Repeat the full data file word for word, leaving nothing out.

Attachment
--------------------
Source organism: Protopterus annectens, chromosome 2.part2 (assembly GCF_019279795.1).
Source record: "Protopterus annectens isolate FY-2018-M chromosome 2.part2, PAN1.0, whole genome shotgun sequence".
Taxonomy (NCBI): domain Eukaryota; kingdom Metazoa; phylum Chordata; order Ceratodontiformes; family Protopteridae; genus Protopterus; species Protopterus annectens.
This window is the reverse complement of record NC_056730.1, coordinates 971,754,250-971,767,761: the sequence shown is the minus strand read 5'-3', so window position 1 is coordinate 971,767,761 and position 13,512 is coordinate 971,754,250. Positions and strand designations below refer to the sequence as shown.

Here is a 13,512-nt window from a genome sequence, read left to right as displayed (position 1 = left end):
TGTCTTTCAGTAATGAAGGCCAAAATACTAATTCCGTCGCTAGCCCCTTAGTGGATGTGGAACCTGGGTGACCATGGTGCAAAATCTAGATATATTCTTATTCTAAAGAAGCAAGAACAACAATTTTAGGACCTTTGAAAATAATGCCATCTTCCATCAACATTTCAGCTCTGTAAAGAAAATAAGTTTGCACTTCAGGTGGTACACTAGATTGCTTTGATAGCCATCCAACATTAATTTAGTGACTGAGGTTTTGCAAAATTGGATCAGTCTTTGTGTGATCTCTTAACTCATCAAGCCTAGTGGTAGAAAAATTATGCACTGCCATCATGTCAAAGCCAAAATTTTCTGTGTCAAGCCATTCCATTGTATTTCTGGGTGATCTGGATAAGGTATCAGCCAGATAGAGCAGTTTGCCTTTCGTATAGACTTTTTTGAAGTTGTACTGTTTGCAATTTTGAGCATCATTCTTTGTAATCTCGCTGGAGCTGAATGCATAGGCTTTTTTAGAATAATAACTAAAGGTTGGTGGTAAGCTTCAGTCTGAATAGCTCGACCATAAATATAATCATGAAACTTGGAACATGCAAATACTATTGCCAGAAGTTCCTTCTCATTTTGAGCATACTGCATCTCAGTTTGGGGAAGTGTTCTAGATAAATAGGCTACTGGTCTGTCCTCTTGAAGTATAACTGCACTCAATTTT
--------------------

Source organism: Protopterus annectens, chromosome 2.part2 (assembly GCF_019279795.1).
Source record: "Protopterus annectens isolate FY-2018-M chromosome 2.part2, PAN1.0, whole genome shotgun sequence".
Taxonomy (NCBI): domain Eukaryota; kingdom Metazoa; phylum Chordata; order Ceratodontiformes; family Protopteridae; genus Protopterus; species Protopterus annectens.
This window is the reverse complement of record NC_056730.1, coordinates 971,754,250-971,767,761: the sequence shown is the minus strand read 5'-3', so window position 1 is coordinate 971,767,761 and position 13,512 is coordinate 971,754,250. Positions and strand designations below refer to the sequence as shown.

Here is a 13,512-nt window from a genome sequence, read left to right as displayed (position 1 = left end):
TGTCTTTCAGTAATGAAGGCCAAAATACTAATTCCGTCGCTAGCCCCTTAGTGGATGTGGAACCTGGGTGACCATGGTGCAAAATCTAGATATATTCTTATTCTAAAGAAGCAAGAACAACAATTTTAGGACCTTTGAAAATAATGCCATCTTCCATCAACATTTCAGCTCTGTAAAGAAAATAAGTTTGCACTTCAGGTGGTACACTAGATTGCTTTGATAGCCATCCAACATTAATTTAGTGACTGAGGTTTTGCAAAATTGGATCAGTCTTTGTGTGATCTCTTAACTCATCAAGCCTAGTGGTAGAAAAATTATGCACTGCCATCATGTCAAAGCCAAAATTTTCTGTGTCAAGCCATTCCATTGTATTTCTGGGTGATCTGGATAAGGTATCAGCCAGATAGAGCAGTTTGCCTTTCGTATAGACTTTTTTGAAGTTGTACTGTTTGCAATTTTGAGCATCATTCTTTGTAATCTCGCTGGAGCTGAATGCATAGGCTTTTTTAGAATAATAACTAAAGGTTGGTGGTAAGCTTCAGTCTGAATAGCTCGACCATAAATATAATCATGAAACTTGGAACATGCAAATACTATTGCCAGAAGTTCCTTCTCATTTTGAGCATACTGCATCTCAGTTTGGGGAAGTGTTCTAGATAAATAGGCTACTGGTCTGTCCTCTTGAAGTATAACTGCACTCAATTTT